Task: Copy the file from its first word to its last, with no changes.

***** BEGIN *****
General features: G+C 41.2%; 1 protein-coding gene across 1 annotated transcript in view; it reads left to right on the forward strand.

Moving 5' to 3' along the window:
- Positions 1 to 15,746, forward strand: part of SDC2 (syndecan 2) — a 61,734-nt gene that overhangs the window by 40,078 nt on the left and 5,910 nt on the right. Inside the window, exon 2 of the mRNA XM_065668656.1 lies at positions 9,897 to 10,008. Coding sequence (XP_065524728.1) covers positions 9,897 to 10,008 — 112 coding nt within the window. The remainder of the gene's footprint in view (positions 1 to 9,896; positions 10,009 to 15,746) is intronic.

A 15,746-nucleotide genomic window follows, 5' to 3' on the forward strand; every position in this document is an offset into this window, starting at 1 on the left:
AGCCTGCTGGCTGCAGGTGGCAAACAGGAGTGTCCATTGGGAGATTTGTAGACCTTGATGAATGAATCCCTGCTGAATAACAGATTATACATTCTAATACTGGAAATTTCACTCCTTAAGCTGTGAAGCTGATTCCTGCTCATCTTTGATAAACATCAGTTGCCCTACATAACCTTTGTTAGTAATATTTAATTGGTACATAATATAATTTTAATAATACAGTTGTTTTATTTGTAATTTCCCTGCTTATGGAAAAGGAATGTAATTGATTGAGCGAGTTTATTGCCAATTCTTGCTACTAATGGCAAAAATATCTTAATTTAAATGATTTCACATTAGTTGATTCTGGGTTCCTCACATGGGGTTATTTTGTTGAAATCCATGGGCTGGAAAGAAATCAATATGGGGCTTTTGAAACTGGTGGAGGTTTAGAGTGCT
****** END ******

General features: G+C 41.2%; 1 protein-coding gene across 1 annotated transcript in view; it reads left to right on the forward strand.

Moving 5' to 3' along the window:
- Positions 1 to 15,746, forward strand: part of SDC2 (syndecan 2) — a 61,734-nt gene that overhangs the window by 40,078 nt on the left and 5,910 nt on the right. Inside the window, exon 2 of the mRNA XM_065668656.1 lies at positions 9,897 to 10,008. Coding sequence (XP_065524728.1) covers positions 9,897 to 10,008 — 112 coding nt within the window. The remainder of the gene's footprint in view (positions 1 to 9,896; positions 10,009 to 15,746) is intronic.

A 15,746-nucleotide genomic window follows, 5' to 3' on the forward strand; every position in this document is an offset into this window, starting at 1 on the left:
AGCCTGCTGGCTGCAGGTGGCAAACAGGAGTGTCCATTGGGAGATTTGTAGACCTTGATGAATGAATCCCTGCTGAATAACAGATTATACATTCTAATACTGGAAATTTCACTCCTTAAGCTGTGAAGCTGATTCCTGCTCATCTTTGATAAACATCAGTTGCCCTACATAACCTTTGTTAGTAATATTTAATTGGTACATAATATAATTTTAATAATACAGTTGTTTTATTTGTAATTTCCCTGCTTATGGAAAAGGAATGTAATTGATTGAGCGAGTTTATTGCCAATTCTTGCTACTAATGGCAAAAATATCTTAATTTAAATGATTTCACATTAGTTGATTCTGGGTTCCTCACATGGGGTTATTTTGTTGAAATCCATGGGCTGGAAAGAAATCAATATGGGGCTTTTGAAACTGGTGGAGGTTTAGAGTGCT